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Is survivorship bias a type of confirmation bias?

Survivorship bias and confirmation bias are two distinct yet interconnected cognitive biases that significantly influence our perceptions, decision-making, and interpretation of information. Understanding their functions individually and in tandem can help us identify and mitigate their effects.

Survivorship bias occurs when we focus predominantly on the surviving or successful examples while overlooking those that failed or did not make it past a certain selection process. Imagine you’re studying the efficacy of various business strategies. If you only focus on the strategies employed by currently successful companies, you inadvertently ignore the strategies employed by companies that didn’t survive. This could lead to a skewed perspective, as failed strategies from the successful businesses, as well as strategies used by unsuccessful companies, aren’t accounted for. This lack of complete data might lead you to overestimate the success of certain strategies that only appear effective because unsuccessful cases have been eliminated from your analysis.

On the other hand, confirmation bias refers to the human tendency to seek, interpret, and remember information that aligns with our pre-existing beliefs, opinions, or hypotheses, while disregarding or downplaying conflicting evidence. Suppose you believe a certain investment strategy will yield high returns. In your research, you may unknowingly place greater emphasis on instances where this strategy succeeded, dismissing or not noticing instances where it led to significant losses. This bias can cause us to make overly optimistic or pessimistic judgements based on a limited or selective view of the evidence.

While survivorship bias and confirmation bias are two separate cognitive biases, they can often work together to distort our perspective and decision-making process. For instance, if an investor is researching investment strategies and has a preconceived belief that a certain type of investment (say, technology stocks) typically yields high returns (confirmation bias), they may selectively look for and remember successful tech companies, overlooking the many tech companies that fail (survivorship bias). The interaction of these two biases can create a distorted perspective of the investment landscape, amplifying the perceived success rate of tech stocks, and potentially leading the investor to take on more risk than they realise.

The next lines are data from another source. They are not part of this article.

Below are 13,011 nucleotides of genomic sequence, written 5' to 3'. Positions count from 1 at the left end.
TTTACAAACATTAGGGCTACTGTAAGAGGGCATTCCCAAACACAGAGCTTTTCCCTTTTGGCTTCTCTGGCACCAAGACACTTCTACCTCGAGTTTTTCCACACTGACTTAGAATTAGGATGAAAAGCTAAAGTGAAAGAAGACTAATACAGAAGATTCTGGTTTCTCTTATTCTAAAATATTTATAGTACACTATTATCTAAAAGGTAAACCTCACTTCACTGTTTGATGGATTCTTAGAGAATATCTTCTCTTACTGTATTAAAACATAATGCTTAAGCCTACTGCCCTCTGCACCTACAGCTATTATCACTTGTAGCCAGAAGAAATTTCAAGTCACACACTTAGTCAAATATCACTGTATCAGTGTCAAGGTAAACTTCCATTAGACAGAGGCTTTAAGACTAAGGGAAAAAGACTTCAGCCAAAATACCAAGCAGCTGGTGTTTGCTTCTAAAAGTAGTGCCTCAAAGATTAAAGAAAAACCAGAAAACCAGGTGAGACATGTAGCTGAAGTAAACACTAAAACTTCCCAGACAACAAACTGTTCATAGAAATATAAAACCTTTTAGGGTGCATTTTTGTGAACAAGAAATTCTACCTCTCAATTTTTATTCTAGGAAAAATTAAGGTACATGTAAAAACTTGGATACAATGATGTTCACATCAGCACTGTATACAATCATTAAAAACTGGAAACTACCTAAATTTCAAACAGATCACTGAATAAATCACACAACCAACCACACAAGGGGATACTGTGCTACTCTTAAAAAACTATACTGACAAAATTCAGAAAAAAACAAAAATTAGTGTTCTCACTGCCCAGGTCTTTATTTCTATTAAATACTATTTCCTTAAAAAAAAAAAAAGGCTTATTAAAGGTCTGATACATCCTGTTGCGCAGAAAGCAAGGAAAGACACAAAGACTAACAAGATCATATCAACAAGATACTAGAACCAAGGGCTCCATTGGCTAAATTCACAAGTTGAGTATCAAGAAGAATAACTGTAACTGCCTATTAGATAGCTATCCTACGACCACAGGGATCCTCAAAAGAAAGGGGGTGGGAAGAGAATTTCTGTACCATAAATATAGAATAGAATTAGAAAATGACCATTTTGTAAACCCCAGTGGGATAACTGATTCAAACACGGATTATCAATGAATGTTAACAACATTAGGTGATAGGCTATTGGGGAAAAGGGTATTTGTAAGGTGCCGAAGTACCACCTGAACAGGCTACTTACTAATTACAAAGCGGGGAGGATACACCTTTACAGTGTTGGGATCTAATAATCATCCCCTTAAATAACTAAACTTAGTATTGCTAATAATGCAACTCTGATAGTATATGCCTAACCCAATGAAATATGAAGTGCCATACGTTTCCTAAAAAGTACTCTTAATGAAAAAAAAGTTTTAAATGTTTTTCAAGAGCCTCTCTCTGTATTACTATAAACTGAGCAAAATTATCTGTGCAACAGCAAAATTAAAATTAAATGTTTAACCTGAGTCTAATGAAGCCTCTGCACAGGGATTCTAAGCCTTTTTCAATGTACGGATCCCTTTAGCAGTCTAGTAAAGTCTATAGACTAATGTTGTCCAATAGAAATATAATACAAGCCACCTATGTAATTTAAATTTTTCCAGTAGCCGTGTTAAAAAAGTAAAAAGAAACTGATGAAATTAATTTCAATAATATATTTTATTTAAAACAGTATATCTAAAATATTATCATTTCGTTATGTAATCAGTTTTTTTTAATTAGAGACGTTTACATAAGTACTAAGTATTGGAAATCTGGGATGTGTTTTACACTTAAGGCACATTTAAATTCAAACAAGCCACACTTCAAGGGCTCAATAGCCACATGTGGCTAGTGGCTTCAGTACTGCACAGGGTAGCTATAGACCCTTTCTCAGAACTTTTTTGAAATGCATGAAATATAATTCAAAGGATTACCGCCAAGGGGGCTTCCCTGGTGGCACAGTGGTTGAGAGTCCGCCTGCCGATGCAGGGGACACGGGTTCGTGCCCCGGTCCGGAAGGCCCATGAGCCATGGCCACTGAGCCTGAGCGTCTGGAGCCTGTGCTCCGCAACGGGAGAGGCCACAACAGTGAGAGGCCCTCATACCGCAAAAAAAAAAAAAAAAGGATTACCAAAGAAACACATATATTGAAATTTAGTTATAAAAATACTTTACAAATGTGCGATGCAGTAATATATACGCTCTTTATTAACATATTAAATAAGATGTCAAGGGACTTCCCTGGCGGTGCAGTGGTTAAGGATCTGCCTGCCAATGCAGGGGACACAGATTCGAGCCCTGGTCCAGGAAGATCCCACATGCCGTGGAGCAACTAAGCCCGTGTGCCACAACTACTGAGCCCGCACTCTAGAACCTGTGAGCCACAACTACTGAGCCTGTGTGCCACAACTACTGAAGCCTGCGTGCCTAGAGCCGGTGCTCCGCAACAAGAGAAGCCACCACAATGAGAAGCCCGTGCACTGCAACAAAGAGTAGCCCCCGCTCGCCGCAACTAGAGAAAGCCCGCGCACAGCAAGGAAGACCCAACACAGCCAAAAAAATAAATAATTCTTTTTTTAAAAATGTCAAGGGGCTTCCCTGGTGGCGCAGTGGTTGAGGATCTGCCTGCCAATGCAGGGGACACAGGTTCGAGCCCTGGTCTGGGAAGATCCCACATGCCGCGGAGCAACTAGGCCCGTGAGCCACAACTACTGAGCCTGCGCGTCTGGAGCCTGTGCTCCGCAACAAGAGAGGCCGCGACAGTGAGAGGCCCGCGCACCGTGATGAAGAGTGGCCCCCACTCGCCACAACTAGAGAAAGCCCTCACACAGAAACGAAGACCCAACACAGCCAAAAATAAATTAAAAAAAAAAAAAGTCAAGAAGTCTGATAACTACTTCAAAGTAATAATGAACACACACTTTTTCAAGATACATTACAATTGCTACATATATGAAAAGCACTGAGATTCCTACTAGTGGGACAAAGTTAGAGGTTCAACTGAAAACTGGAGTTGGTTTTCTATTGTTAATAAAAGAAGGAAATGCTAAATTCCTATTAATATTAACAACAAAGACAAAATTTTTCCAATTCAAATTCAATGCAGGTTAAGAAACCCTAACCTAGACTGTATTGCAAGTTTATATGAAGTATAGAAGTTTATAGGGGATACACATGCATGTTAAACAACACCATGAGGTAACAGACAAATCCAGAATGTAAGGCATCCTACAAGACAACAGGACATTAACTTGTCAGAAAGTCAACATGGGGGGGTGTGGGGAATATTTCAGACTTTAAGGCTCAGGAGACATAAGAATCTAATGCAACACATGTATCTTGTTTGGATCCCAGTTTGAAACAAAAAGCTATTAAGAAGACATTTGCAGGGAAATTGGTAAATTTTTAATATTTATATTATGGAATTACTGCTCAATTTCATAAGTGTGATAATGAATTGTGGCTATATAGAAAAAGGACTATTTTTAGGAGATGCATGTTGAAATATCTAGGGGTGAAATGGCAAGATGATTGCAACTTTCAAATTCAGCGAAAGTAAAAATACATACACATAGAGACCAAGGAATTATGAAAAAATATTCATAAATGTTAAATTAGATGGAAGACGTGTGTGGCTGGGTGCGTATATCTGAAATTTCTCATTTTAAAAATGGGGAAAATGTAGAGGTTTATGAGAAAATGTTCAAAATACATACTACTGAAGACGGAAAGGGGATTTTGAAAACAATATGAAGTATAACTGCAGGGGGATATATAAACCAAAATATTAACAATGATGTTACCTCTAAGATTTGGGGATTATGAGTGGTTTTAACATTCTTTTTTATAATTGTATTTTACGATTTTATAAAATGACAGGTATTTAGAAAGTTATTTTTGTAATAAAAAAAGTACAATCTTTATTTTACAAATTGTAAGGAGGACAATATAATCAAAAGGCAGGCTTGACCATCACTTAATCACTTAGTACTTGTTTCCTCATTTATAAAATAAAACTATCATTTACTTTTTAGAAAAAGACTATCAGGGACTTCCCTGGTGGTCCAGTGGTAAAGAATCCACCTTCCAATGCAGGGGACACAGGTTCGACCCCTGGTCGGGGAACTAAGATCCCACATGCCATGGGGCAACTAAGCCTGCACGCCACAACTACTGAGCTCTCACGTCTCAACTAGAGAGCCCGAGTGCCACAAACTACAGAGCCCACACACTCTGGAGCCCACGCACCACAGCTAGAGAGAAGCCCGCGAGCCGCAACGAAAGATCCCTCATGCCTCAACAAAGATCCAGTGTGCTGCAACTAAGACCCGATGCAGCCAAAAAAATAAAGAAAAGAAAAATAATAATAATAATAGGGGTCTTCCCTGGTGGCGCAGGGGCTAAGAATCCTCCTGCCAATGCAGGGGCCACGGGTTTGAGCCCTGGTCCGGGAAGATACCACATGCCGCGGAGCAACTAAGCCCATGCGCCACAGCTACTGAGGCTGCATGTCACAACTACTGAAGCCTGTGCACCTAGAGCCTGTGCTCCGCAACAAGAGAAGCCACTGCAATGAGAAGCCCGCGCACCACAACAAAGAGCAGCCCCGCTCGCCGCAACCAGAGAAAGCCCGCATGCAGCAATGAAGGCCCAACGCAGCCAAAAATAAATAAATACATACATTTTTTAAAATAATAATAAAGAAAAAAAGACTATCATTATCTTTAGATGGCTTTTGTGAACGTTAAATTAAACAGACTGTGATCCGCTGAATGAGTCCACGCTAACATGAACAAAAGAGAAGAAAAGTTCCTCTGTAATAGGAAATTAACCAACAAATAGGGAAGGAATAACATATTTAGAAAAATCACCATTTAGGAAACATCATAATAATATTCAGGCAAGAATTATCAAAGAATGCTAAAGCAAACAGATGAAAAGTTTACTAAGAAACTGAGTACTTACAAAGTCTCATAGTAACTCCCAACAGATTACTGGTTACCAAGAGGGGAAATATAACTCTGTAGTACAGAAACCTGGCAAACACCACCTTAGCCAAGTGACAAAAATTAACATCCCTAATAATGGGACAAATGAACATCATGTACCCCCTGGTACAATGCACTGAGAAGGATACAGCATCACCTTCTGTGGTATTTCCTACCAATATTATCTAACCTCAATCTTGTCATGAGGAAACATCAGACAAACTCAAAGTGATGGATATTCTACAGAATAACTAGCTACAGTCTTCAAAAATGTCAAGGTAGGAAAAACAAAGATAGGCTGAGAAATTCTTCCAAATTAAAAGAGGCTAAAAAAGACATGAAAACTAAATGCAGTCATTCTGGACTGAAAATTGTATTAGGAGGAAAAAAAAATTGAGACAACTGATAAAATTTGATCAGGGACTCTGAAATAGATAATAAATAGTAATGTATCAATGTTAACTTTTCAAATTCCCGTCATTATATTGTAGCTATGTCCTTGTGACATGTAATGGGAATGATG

The interplay between survivorship bias and confirmation bias can create a perceptual echo chamber, which risks skewing our decisions and judgments. To counteract these effects, we need to employ objective reasoning and critical thinking.

Objective reasoning involves assessing information in an unbiased and balanced manner, taking into account all available evidence without allowing personal feelings or preconceived notions to cloud our judgement. Critical thinking, meanwhile, is the ability to analyse and evaluate an issue in order to form a judgement.

When evaluating a decision or piece of information, it’s important to first acknowledge any pre-existing beliefs we may have and consciously set them aside. This helps to clear the stage for objective reasoning. Then, we should actively seek out diverse sources of information, taking care to not disregard evidence that contradicts our initial assumptions or beliefs. This allows us to combat confirmation bias.

Furthermore, to counteract survivorship bias, we should ensure that our analysis takes into account both the successes and failures in any given context. This involves going beyond the most visible or successful examples and deliberately seeking out those that didn’t survive or succeed.

By engaging in objective reasoning and critical thinking, one can reduce survivorship and other biases from narrowing our perspective and instead make decisions that are informed by a broad and balanced understanding of the situation. With this approach, decisions are more likely to be accurate and robust, thereby improving the chances of success.

“Truth is the daughter of time, not of authority.” – Francis Bacon

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